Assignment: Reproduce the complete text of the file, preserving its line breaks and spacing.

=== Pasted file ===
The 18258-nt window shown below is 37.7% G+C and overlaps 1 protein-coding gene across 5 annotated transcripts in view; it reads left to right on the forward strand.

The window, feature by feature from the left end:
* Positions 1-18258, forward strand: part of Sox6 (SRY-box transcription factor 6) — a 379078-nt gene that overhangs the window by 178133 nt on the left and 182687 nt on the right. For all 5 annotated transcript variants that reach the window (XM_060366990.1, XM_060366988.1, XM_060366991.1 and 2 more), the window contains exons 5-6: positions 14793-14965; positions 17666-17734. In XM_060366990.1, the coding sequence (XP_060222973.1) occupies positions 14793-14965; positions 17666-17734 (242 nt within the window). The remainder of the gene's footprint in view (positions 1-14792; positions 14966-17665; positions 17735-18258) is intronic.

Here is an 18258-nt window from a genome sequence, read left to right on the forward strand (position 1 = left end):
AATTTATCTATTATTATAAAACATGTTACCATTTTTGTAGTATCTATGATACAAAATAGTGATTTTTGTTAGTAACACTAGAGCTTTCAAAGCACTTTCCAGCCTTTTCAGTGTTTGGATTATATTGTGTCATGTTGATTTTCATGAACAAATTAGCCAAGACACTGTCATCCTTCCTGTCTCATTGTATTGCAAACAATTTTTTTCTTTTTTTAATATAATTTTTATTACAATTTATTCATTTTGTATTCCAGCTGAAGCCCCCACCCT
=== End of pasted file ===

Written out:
The 18258-nt window shown below is 37.7% G+C and overlaps 1 protein-coding gene across 5 annotated transcripts in view; it reads left to right on the forward strand.

The window, feature by feature from the left end:
* Positions 1-18258, forward strand: part of Sox6 (SRY-box transcription factor 6) — a 379078-nt gene that overhangs the window by 178133 nt on the left and 182687 nt on the right. For all 5 annotated transcript variants that reach the window (XM_060366990.1, XM_060366988.1, XM_060366991.1 and 2 more), the window contains exons 5-6: positions 14793-14965; positions 17666-17734. In XM_060366990.1, the coding sequence (XP_060222973.1) occupies positions 14793-14965; positions 17666-17734 (242 nt within the window). The remainder of the gene's footprint in view (positions 1-14792; positions 14966-17665; positions 17735-18258) is intronic.

Here is an 18258-nt window from a genome sequence, read left to right on the forward strand (position 1 = left end):
AATTTATCTATTATTATAAAACATGTTACCATTTTTGTAGTATCTATGATACAAAATAGTGATTTTTGTTAGTAACACTAGAGCTTTCAAAGCACTTTCCAGCCTTTTCAGTGTTTGGATTATATTGTGTCATGTTGATTTTCATGAACAAATTAGCCAAGACACTGTCATCCTTCCTGTCTCATTGTATTGCAAACAATTTTTTTCTTTTTTTAATATAATTTTTATTACAATTTATTCATTTTGTATTCCAGCTGAAGCCCCCACCCT